I've built a few experimental robots in the past and, to be honest, they all looked the part. They were nothing more than circuit boards with wheels glued on.They did help me learn, but they just didn't feel like completed robots. The main purpose of this project was to combine electronics and 3D fabrication into a robot complete in both form and function. A fun robot with a sleek look and a bit of personality. The second goal was to make the robot as small as possible, smaller than half a ping-pong ball (hence the name).
In this Instructable I will share what I've learned while creating the Pingbot. Included is information about PICAXE Micro-controllers, surface mount soldering, PCB design, Autodesk's 123D 3D design software and 3D fabrication, rechargeable lithium-polymer batteries, as well as a few painting techniques.
Included are schematics, a PCB layout, PICAXE code, 123D model files and pictures of the construction process. You will also find a wealth of links to detailed information that is relevant to the project, as well as suppliers for the parts used in the Pingbot.
MSurguy, a friend I made through this instructable, has finished his own version of the robot. Instead of a 3D printed shell he used an actual pingpong ball cut in half, check out the video: http://vine.co/v/bJViYxMAzTw
Step 1: Body Shell 123D Design and Fabrication
Choosing a Material
It is important to choose a material before you start working on a model as each material has different guidelines that you must follow while you are designing. The materials vary in the minimum wall thickness, minimum detail size, flexibility, and other properties. Some materials are weaker than others, large models made from them may need inner structure to support the weight.
I chose to have the shell for the Pingbot printed from the Durable Fine Plastic. This material is strong enough to be used as a working prototype and its minimum detail is a minute .2 mm. It is more costly than other materials, but since the cost of a model is partially determined by its volume, the shell was incredibly inexpensive to have fabricated. All totaled, it uses less than 1/3 cubic centimeter of material.
Creating the 3D Model
Although it was printed as one solid piece, the 3d model was made from separate components that come together to make a hemisphere. This was necessary as it allowed the edges of each of the parts to be rounded off.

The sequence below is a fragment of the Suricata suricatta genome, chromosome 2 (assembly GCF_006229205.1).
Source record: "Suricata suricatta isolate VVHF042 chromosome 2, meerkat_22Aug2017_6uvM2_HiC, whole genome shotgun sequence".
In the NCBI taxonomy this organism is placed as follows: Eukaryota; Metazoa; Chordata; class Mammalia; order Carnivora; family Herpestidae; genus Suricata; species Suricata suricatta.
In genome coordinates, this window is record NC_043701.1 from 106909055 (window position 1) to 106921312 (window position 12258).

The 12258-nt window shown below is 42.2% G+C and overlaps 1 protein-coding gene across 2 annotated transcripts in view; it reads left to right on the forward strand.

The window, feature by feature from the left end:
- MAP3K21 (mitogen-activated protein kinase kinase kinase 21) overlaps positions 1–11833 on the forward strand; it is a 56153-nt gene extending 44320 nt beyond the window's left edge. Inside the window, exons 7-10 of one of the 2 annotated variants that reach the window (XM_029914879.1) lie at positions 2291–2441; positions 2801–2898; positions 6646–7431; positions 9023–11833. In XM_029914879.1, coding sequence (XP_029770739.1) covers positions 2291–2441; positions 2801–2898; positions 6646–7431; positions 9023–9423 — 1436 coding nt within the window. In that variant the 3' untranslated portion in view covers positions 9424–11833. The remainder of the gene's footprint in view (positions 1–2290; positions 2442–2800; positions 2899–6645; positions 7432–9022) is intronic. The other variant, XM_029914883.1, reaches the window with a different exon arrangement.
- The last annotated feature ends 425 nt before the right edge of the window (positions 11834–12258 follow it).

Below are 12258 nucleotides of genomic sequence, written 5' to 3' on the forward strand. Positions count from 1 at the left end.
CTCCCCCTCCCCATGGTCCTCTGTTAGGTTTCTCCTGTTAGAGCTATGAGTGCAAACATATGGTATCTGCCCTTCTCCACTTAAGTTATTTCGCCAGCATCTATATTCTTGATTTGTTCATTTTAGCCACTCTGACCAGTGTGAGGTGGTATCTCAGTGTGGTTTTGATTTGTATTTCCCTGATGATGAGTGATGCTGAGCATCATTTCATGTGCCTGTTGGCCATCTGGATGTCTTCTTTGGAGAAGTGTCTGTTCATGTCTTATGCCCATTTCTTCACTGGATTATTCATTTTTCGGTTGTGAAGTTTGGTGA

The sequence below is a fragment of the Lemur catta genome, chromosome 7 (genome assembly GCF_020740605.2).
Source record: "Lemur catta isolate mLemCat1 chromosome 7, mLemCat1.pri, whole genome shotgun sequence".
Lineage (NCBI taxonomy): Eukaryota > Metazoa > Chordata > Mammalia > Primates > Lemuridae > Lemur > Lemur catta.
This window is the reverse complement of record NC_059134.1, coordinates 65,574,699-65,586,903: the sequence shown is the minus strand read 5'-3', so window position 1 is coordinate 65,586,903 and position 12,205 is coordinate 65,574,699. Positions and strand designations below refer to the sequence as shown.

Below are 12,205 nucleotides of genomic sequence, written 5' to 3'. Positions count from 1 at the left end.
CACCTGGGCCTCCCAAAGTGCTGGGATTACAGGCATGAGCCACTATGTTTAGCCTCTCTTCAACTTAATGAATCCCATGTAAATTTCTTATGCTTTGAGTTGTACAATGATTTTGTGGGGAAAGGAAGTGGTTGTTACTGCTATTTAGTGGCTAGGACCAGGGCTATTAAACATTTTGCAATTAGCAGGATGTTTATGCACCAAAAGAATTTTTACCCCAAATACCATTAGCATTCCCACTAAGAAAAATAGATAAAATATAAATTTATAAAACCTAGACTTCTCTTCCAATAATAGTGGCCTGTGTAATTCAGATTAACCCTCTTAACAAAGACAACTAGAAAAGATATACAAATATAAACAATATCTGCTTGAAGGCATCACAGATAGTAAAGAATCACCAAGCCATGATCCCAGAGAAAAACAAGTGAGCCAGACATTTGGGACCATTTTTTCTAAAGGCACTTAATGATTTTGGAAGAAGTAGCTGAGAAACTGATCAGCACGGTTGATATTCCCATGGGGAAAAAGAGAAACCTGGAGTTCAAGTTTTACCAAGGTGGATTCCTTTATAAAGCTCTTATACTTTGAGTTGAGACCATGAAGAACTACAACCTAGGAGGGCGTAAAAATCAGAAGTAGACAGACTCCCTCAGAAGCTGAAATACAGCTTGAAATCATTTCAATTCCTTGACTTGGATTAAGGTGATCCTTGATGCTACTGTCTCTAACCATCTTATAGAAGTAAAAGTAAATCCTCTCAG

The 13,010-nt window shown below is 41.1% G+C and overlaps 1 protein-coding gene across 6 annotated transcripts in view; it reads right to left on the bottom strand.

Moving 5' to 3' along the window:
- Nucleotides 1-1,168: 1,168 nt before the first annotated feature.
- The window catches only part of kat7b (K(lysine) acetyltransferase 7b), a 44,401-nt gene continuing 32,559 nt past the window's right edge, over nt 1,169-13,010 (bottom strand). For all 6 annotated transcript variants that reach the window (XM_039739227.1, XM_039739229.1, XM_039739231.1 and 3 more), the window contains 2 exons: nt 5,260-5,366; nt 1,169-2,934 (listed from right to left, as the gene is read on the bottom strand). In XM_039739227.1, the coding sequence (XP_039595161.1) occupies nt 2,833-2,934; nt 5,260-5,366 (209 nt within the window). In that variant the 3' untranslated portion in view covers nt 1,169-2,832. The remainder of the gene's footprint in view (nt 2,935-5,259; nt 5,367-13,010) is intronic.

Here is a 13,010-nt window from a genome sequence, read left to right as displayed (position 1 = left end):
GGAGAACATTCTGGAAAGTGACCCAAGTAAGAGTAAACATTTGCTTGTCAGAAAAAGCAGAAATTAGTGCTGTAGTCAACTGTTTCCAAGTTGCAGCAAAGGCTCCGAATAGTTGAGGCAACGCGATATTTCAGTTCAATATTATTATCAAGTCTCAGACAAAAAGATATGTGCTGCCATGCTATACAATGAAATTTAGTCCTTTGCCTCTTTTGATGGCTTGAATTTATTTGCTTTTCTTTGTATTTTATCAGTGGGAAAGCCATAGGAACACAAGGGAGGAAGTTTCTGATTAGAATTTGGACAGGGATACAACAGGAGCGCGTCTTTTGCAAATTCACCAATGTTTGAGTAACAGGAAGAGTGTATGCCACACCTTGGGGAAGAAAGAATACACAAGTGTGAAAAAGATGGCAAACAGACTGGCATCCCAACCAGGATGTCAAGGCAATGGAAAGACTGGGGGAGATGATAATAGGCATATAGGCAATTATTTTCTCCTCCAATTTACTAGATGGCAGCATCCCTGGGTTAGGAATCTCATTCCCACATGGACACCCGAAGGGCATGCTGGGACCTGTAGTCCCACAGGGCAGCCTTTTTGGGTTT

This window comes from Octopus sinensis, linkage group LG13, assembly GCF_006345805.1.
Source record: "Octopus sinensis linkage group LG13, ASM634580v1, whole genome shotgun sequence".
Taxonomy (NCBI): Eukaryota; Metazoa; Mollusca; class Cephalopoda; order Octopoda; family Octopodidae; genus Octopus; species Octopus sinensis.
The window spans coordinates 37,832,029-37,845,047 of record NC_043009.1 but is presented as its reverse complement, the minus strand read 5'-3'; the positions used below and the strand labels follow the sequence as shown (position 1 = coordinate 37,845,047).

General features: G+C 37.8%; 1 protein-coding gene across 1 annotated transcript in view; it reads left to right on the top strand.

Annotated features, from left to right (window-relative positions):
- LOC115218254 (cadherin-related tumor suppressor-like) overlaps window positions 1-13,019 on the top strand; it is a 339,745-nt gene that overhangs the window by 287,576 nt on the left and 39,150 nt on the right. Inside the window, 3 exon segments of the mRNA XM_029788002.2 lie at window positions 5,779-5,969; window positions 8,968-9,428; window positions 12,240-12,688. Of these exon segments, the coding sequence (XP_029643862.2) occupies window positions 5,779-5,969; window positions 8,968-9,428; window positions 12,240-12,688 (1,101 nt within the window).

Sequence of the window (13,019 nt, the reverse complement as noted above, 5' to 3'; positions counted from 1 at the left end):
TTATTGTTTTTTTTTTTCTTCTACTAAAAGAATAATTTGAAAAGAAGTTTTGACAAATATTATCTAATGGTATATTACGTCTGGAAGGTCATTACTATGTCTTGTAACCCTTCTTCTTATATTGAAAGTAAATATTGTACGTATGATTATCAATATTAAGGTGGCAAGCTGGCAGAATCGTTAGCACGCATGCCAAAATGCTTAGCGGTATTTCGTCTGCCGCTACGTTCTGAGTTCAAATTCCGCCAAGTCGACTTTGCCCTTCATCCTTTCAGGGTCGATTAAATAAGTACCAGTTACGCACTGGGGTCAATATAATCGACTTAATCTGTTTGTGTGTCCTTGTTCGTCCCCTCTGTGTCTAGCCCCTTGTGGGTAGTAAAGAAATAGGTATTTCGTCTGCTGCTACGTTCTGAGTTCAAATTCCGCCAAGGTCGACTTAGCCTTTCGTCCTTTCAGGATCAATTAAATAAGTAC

To begin I created a hollow hemisphere with a 1mm wall thickness. I then copied/pasted the original shell, drew new shapes, and extruded these new shapes to subtract (and intersect) from the hemisphere. After completing all the parts I beveled the edges to create the seams. I've included a couple of pictures of the process.
While designing this robot's shell it was important to remember to add holes for the components that needed to be accessed from the outside. For the USB connector and micro-switch I use the PCB design along with the components' data sheets to determine where, and how big, the access holes needed to be. I also added some holes in the back to help let out the sound from the peizo speaker (the speaker was plenty loud and these holes were likely not necessary).
Upload and Fabrication
In order for a model to be printed, all the separate components need to be welded together to create one solid piece. Once this is done It can be saved as a STL file and uploaded for printing and sharing. (You will need to be logged into 123D to be able to save as an STL.)
This video is of the Object Connex 3D fabrication machine, which is likely close enough to the model of machine used to create the Pingbot shell. It demonstrates how the machine prints the model in layers along with a support material. When fabrication is complete the support material is blasted away leaving the final piece.